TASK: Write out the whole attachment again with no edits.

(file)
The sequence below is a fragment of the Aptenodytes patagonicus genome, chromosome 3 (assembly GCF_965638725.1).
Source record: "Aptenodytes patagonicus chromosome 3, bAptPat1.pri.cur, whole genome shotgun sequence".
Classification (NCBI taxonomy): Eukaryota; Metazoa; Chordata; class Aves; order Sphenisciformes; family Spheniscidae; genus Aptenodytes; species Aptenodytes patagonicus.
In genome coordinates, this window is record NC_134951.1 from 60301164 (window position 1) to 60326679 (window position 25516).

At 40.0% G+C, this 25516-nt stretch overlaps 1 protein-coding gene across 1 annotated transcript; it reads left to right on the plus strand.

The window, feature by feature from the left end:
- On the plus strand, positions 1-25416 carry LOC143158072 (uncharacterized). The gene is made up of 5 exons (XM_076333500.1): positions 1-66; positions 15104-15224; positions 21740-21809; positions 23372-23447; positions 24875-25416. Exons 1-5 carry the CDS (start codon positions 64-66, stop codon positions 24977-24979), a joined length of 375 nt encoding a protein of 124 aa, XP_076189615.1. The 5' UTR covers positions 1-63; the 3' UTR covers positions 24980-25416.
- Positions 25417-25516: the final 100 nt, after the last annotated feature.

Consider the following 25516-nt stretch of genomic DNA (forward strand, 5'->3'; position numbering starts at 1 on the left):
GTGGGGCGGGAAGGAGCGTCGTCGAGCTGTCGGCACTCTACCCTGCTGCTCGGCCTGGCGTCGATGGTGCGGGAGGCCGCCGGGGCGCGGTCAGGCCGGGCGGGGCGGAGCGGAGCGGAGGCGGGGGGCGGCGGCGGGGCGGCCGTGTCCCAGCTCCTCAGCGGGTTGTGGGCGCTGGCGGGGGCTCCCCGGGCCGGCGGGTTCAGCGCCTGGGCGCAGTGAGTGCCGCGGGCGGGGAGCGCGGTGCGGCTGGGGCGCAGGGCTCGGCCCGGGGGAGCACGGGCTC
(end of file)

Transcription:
The sequence below is a fragment of the Aptenodytes patagonicus genome, chromosome 3 (assembly GCF_965638725.1).
Source record: "Aptenodytes patagonicus chromosome 3, bAptPat1.pri.cur, whole genome shotgun sequence".
Classification (NCBI taxonomy): Eukaryota; Metazoa; Chordata; class Aves; order Sphenisciformes; family Spheniscidae; genus Aptenodytes; species Aptenodytes patagonicus.
In genome coordinates, this window is record NC_134951.1 from 60301164 (window position 1) to 60326679 (window position 25516).

At 40.0% G+C, this 25516-nt stretch overlaps 1 protein-coding gene across 1 annotated transcript; it reads left to right on the plus strand.

The window, feature by feature from the left end:
- On the plus strand, positions 1-25416 carry LOC143158072 (uncharacterized). The gene is made up of 5 exons (XM_076333500.1): positions 1-66; positions 15104-15224; positions 21740-21809; positions 23372-23447; positions 24875-25416. Exons 1-5 carry the CDS (start codon positions 64-66, stop codon positions 24977-24979), a joined length of 375 nt encoding a protein of 124 aa, XP_076189615.1. The 5' UTR covers positions 1-63; the 3' UTR covers positions 24980-25416.
- Positions 25417-25516: the final 100 nt, after the last annotated feature.

Consider the following 25516-nt stretch of genomic DNA (forward strand, 5'->3'; position numbering starts at 1 on the left):
GTGGGGCGGGAAGGAGCGTCGTCGAGCTGTCGGCACTCTACCCTGCTGCTCGGCCTGGCGTCGATGGTGCGGGAGGCCGCCGGGGCGCGGTCAGGCCGGGCGGGGCGGAGCGGAGCGGAGGCGGGGGGCGGCGGCGGGGCGGCCGTGTCCCAGCTCCTCAGCGGGTTGTGGGCGCTGGCGGGGGCTCCCCGGGCCGGCGGGTTCAGCGCCTGGGCGCAGTGAGTGCCGCGGGCGGGGAGCGCGGTGCGGCTGGGGCGCAGGGCTCGGCCCGGGGGAGCACGGGCTC